What is sniffing?
In its simplest form, sniffing is the act of intercepting and monitoring traffic on a network. This can be done by using software that captures all data packets passing through a given network interface or by using hardware devices explicitly designed for this purpose.
What is a sniff attack?
A sniff attack occurs when an attacker uses a packet sniffer to intercept and read sensitive data passing through a network (Biasco, 2021). Common targets for these attacks are unencrypted emails, login credentials, and financial information.
In some cases, attackers can also use sniffing attack tools and packet sniffers to inject malicious code into otherwise harmless data packets in an attempt to hijack a target’s computer or other devices. .
How do hackers intercept packets?
There are several ways for an attacker to capture packets passing through a network. A popular method is to set up a packet sniffer on a computer connected to the network in question. This computer acts as a proxy between the targeted devices and the rest of the world, allowing the attacker to capture all passing traffic.
Another common technique is ARP poisoning, in which the attacker tricks network devices into thinking they are communicating with another device when they are not (Grimmick, 2021). This allows the attacker to intercept and read all traffic passing between the two “devices”.
Types of Sniff Attacks
There are two main types of sniff attacks: passive and active.
In a passive sniffing attack, the hacker monitors traffic passing through a network without interfering in any way. This type of attack can be useful for gathering information about targets on a network and the types of data (e.g. login credentials, emails) they are transmitting. Because it involves no interference with target systems, it is also less likely to arouse suspicion than other types of attacks.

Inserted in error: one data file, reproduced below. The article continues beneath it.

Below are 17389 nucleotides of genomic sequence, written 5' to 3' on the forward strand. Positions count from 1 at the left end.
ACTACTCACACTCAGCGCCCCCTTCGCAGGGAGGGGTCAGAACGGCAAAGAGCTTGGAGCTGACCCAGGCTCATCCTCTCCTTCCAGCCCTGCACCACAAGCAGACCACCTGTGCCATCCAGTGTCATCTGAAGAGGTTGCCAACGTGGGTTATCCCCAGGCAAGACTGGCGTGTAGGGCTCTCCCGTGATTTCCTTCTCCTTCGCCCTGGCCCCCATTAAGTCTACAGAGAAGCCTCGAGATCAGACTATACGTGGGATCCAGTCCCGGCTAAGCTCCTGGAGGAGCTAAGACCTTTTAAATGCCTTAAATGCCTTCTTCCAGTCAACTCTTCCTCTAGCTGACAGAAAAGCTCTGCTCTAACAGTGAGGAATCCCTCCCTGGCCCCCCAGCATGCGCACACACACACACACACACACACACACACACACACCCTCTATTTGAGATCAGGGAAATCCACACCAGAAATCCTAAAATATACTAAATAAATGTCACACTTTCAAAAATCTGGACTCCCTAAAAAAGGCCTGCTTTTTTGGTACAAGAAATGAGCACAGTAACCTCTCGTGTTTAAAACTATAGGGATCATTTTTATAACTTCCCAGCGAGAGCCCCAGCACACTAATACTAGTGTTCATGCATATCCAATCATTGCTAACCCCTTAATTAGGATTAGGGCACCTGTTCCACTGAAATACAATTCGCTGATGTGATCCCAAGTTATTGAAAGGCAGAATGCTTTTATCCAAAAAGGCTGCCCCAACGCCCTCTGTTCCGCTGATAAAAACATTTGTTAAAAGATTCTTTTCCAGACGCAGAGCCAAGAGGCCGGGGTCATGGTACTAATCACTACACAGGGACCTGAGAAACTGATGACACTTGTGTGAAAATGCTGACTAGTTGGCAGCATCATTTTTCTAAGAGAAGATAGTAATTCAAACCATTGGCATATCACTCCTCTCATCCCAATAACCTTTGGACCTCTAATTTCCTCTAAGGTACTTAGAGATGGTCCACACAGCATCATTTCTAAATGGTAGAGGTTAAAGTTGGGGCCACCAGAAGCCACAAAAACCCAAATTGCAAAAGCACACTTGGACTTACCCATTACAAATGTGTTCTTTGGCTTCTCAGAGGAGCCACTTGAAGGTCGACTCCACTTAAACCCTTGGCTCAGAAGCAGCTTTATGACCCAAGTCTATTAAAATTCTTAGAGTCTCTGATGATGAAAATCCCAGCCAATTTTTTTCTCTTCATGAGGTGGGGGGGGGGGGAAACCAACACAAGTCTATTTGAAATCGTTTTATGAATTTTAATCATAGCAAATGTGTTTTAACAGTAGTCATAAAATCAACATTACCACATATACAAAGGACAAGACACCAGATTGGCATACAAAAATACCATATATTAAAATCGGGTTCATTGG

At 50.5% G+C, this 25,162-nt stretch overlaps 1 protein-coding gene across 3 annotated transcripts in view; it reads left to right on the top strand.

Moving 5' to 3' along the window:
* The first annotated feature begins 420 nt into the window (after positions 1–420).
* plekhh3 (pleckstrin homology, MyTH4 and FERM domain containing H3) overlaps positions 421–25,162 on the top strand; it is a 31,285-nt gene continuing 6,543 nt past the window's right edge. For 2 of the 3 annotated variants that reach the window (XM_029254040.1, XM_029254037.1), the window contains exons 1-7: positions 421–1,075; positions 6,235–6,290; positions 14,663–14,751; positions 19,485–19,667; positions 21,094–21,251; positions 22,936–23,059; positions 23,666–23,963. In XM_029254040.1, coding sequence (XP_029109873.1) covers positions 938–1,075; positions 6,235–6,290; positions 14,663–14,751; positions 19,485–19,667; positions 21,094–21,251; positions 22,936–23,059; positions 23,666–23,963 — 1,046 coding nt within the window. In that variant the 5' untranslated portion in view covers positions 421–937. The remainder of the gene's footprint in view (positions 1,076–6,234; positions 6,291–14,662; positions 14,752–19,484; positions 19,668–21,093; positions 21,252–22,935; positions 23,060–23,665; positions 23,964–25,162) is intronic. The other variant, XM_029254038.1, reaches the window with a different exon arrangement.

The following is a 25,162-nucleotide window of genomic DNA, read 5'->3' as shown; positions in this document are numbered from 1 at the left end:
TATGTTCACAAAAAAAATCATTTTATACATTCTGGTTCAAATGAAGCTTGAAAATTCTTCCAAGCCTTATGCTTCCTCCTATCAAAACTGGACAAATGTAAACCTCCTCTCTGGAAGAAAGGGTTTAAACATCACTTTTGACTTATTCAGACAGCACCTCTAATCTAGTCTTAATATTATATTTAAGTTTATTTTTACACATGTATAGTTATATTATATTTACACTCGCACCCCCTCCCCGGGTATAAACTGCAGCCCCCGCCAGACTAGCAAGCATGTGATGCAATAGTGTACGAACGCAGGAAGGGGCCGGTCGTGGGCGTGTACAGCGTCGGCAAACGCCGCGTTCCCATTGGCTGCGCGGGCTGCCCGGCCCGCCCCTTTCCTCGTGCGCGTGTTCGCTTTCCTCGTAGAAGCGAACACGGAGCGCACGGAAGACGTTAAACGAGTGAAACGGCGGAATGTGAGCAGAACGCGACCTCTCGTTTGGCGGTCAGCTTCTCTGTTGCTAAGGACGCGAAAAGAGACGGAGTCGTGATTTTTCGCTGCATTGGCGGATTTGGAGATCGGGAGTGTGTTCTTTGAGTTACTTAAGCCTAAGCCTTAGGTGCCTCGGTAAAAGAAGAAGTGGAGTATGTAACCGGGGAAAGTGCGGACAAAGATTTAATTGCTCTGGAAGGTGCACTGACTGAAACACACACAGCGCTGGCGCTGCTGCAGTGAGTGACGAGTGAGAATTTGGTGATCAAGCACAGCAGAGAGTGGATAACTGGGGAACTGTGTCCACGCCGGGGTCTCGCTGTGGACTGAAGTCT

Active sniffing is a type of attack that involves sending specially crafted packets to one or more targets on a network to extract sensitive data. By using specially crafted packets, attackers can often bypass security measures that would otherwise prevent data interception. Active sniffing can also involve the injection of malicious code into target systems, allowing attackers to gain control or steal sensitive information.
Consequences of a sniff attack
A successful sniff attack can have several serious consequences for targets. These may include:
- Loss of sensitive data, such as login credentials, financial information and emails
- Injection of malicious code into target systems, allowing attackers to control devices or gain access to sensitive information
- Interruption in network traffic, which can cause communication problems and slow network performance
- Exposure of confidential information, such as trade secrets and proprietary data
- Damage to the reputation of the organization whose network has been compromised